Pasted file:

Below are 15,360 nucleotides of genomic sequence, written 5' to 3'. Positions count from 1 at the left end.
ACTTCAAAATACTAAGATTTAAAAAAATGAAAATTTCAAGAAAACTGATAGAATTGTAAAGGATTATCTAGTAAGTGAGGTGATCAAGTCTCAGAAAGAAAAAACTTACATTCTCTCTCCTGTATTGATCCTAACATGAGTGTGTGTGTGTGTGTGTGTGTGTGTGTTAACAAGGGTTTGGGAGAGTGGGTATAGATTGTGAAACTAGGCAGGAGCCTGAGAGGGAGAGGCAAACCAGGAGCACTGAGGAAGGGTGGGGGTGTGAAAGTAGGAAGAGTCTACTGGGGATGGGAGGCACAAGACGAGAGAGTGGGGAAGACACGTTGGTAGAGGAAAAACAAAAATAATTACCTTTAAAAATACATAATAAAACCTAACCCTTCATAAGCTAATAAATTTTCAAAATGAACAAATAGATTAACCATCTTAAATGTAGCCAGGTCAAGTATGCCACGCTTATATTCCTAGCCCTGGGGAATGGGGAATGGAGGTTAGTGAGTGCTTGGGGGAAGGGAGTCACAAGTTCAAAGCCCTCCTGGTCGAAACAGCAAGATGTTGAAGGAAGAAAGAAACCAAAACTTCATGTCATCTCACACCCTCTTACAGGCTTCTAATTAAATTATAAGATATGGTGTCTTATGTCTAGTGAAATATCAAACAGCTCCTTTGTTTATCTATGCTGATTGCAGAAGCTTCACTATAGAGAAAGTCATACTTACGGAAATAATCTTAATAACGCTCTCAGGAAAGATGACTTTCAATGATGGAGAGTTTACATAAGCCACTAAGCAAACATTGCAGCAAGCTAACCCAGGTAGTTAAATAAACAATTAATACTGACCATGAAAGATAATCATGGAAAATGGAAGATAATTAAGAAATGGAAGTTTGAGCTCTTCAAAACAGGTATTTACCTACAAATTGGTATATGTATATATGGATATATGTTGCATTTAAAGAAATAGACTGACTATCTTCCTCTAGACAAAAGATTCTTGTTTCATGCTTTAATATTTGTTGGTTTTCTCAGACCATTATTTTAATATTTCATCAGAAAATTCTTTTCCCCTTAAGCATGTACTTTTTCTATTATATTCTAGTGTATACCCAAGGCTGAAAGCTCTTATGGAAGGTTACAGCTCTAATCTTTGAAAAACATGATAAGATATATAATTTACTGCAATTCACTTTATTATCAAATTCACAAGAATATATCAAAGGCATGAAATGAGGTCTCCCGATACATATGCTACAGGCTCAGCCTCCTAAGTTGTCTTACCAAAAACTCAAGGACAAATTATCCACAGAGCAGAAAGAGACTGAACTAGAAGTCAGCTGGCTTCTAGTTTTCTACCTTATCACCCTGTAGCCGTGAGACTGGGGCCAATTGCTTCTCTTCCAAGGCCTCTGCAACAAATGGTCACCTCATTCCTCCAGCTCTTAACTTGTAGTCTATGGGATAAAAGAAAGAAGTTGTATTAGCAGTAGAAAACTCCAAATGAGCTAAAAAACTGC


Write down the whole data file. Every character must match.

Below are 15,360 nucleotides of genomic sequence, written 5' to 3'. Positions count from 1 at the left end.
ACTTCAAAATACTAAGATTTAAAAAAATGAAAATTTCAAGAAAACTGATAGAATTGTAAAGGATTATCTAGTAAGTGAGGTGATCAAGTCTCAGAAAGAAAAAACTTACATTCTCTCTCCTGTATTGATCCTAACATGAGTGTGTGTGTGTGTGTGTGTGTGTGTGTTAACAAGGGTTTGGGAGAGTGGGTATAGATTGTGAAACTAGGCAGGAGCCTGAGAGGGAGAGGCAAACCAGGAGCACTGAGGAAGGGTGGGGGTGTGAAAGTAGGAAGAGTCTACTGGGGATGGGAGGCACAAGACGAGAGAGTGGGGAAGACACGTTGGTAGAGGAAAAACAAAAATAATTACCTTTAAAAATACATAATAAAACCTAACCCTTCATAAGCTAATAAATTTTCAAAATGAACAAATAGATTAACCATCTTAAATGTAGCCAGGTCAAGTATGCCACGCTTATATTCCTAGCCCTGGGGAATGGGGAATGGAGGTTAGTGAGTGCTTGGGGGAAGGGAGTCACAAGTTCAAAGCCCTCCTGGTCGAAACAGCAAGATGTTGAAGGAAGAAAGAAACCAAAACTTCATGTCATCTCACACCCTCTTACAGGCTTCTAATTAAATTATAAGATATGGTGTCTTATGTCTAGTGAAATATCAAACAGCTCCTTTGTTTATCTATGCTGATTGCAGAAGCTTCACTATAGAGAAAGTCATACTTACGGAAATAATCTTAATAACGCTCTCAGGAAAGATGACTTTCAATGATGGAGAGTTTACATAAGCCACTAAGCAAACATTGCAGCAAGCTAACCCAGGTAGTTAAATAAACAATTAATACTGACCATGAAAGATAATCATGGAAAATGGAAGATAATTAAGAAATGGAAGTTTGAGCTCTTCAAAACAGGTATTTACCTACAAATTGGTATATGTATATATGGATATATGTTGCATTTAAAGAAATAGACTGACTATCTTCCTCTAGACAAAAGATTCTTGTTTCATGCTTTAATATTTGTTGGTTTTCTCAGACCATTATTTTAATATTTCATCAGAAAATTCTTTTCCCCTTAAGCATGTACTTTTTCTATTATATTCTAGTGTATACCCAAGGCTGAAAGCTCTTATGGAAGGTTACAGCTCTAATCTTTGAAAAACATGATAAGATATATAATTTACTGCAATTCACTTTATTATCAAATTCACAAGAATATATCAAAGGCATGAAATGAGGTCTCCCGATACATATGCTACAGGCTCAGCCTCCTAAGTTGTCTTACCAAAAACTCAAGGACAAATTATCCACAGAGCAGAAAGAGACTGAACTAGAAGTCAGCTGGCTTCTAGTTTTCTACCTTATCACCCTGTAGCCGTGAGACTGGGGCCAATTGCTTCTCTTCCAAGGCCTCTGCAACAAATGGTCACCTCATTCCTCCAGCTCTTAACTTGTAGTCTATGGGATAAAAGAAAGAAGTTGTATTAGCAGTAGAAAACTCCAAATGAGCTAAAAAACTGC